From the Curbed inbox:
While walking near the SPCA today, I noticed an enclosed, elevated catwalk connecting the back of Sports Basement on Bryant and the self-storage a block away. The two buildings look incongruous, as far as age, as if one of them was built later but the old catwalk was left in place. What is it? What did/does it connect? Everyone loves the Sports Basement space down at 1580 Bryant. The old warehouse makes for a funky retail space that's perfect for the local store. So what's the connection to the self-storage business down the street? Our reader was spot on—these two buildings were not built at the same time, but were connected by the catwalk many years ago when they were part of the now long-gone Rainier Brewery.
The 1580 Bryant warehouse dates back to 1907, when it was built for Friedman & Co. Furniture following the 1906 earthquake and fire. Back then, the rest of the block was filled with all sorts of businesses you'd never see in SoMa these days—a cement warehouse, a barrel manufacturer, and a mattress factory, to name a few. By the 1930s, however, these couple of blocks completely transformed, thanks to the end of Prohibition.
The Rainier Brewery got its start in downtown Seattle back in 1883 as the Bay View Brewing Co., which soon merged with two others to become Rainier Brewing Company. Created by Andrew Hemrich and his friend John Kopp, the brewery started off making steam beer before switching to lager. When Andrew died in 1910, his brother Louis took over and the company continued to run successfully. Then things hit a screeching halt.
In 1914, Washington State voted Prohibition into effect, outlawing the manufacture and sale of alcohol within the state. Assuming that wild California wouldn't meet the same fate, Louis Hemrich decided to move the operations of Rainier and its subsidiaries down to San Francisco, a town that had a long-established beer culture. The new brewery complex was built on Bryant Street between 15th and Alameda, and opened for production in the spring of 1916. They built a new tall brewery tower building, which held the tank house, and they took over the adjacent John Rapp & Son bottling company at the southwest corner of Alameda and Bryant. They also acquired the Friedman & Co. Furniture warehouse, which became a bottle warehouse. Taking up the entire city block, Rainier was heralded as the largest brewery west of St. Louis at the time.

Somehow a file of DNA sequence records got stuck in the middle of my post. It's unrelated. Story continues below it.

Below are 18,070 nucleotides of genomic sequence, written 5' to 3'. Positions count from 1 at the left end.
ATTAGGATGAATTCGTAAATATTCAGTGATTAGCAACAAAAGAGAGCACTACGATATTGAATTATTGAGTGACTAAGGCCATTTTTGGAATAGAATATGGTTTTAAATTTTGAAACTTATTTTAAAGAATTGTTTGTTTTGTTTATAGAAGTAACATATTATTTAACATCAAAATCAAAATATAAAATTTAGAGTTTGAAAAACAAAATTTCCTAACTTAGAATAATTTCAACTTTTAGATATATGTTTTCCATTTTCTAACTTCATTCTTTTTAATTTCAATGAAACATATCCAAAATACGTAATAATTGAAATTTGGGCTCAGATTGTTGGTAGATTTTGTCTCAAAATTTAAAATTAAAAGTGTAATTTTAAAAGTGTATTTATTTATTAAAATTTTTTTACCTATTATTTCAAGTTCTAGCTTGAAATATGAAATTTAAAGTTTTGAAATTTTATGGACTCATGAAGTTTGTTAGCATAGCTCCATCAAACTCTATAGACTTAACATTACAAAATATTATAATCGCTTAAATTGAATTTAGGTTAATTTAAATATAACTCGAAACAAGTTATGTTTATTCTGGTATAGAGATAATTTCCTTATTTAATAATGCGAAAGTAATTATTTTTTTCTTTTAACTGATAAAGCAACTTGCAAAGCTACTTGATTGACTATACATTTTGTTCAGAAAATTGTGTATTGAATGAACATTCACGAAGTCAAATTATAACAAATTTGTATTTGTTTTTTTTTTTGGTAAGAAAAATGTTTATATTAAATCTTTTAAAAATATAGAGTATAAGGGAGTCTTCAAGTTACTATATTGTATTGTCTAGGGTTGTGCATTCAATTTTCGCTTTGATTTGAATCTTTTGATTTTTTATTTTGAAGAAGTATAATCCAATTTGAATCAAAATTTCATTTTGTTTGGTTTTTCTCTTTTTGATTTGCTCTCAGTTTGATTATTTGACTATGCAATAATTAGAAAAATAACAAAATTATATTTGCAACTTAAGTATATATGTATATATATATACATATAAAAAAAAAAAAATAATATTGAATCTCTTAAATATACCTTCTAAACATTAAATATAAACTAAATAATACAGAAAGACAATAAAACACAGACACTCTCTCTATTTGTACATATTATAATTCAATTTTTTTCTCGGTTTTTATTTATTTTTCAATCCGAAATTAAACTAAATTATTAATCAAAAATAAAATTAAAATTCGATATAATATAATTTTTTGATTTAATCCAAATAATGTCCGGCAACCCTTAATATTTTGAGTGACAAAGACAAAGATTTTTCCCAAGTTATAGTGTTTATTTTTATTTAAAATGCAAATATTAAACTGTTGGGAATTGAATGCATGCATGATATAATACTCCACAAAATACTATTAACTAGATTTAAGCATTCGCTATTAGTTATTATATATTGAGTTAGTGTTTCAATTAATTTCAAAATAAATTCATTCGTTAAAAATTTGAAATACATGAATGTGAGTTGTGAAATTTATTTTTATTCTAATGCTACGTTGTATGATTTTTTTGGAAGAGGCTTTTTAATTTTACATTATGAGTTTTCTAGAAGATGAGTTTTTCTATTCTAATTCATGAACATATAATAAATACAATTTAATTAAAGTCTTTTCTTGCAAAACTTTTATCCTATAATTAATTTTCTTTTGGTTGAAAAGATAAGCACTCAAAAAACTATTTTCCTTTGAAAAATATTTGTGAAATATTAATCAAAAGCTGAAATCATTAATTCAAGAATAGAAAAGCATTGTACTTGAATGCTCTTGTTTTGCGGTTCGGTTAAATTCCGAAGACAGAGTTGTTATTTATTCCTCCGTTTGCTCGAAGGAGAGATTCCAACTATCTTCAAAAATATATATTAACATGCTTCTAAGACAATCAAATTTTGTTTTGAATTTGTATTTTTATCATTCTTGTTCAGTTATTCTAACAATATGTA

Success was fleeting, as national Prohibition hit in 1920. The San Francisco brewery continued to produce watered down "near-beer" and soda, while Hemrich moved Rainier beer production to our alcohol-welcoming neighbors to the north—British Columbia. They wrapped up production there in 1927, and when Prohibition was repealed in 1933, the San Francisco brewery got back to work. Only this time it got a major facelift.
The brewery embarked on a major building spree, embracing the end of Prohibition with a fervor that transformed the surrounding blocks. A new massive malt house went up across the street at the northwest corner of Alameda and Bryant, complete with a barley mill and huge steel malting drums. Another bottle warehouse was also constructed on Bryant between 15th and 16th streets, today home to the self-storage warehouse. Sometime between 1938 and 1949, this new warehouse and the existing bottle warehouse (the one that now houses Sports Basement), were connected by a covered passageway on 20-foot posts. The catwalk originally extended all the way to the bottling plant at the north end of the block, but has since been truncated. Any Sports Basement employees out there know whether it's still accessible?
The company continued to expand, opening another factory in Los Angeles in 1942. The timing was off, however. The impact of World War II and increased competition after the war led to the sale of the company in 1953, to Emil G. Sick, who then sold the San Francisco plant to the Theo. Hamm Brewing Company. (The Rainier Brand was moved back to Seattle, where it stayed in production until a corporate buyout by Pabst.) Hamm Brewing entered a second building phase for the brewery site in 1955, adding a new warehouse on the site of the old bottling plant and giving the old 1915 Gothic tower a stucco makeover—complete with the ever-conspicuous beer glass sign.
By 1975, the brewery complex closed down for good. According to historic reports, in the early 1980s the tower building was home to several punk and thrasher-band squatters until it was renovated for office and showrooms in 1984. The renovations gutted the original 1915 tower building and stripped its exterior stucco, so the concrete frame is the only original part of the building left. As for the other brewery complex buildings, the warehouse on the bottling plant site was converted to offices, the 1933 malt house across the street now houses a limo company, one bottle warehouse is a self-storage, and the other is, of course, Sports Basement.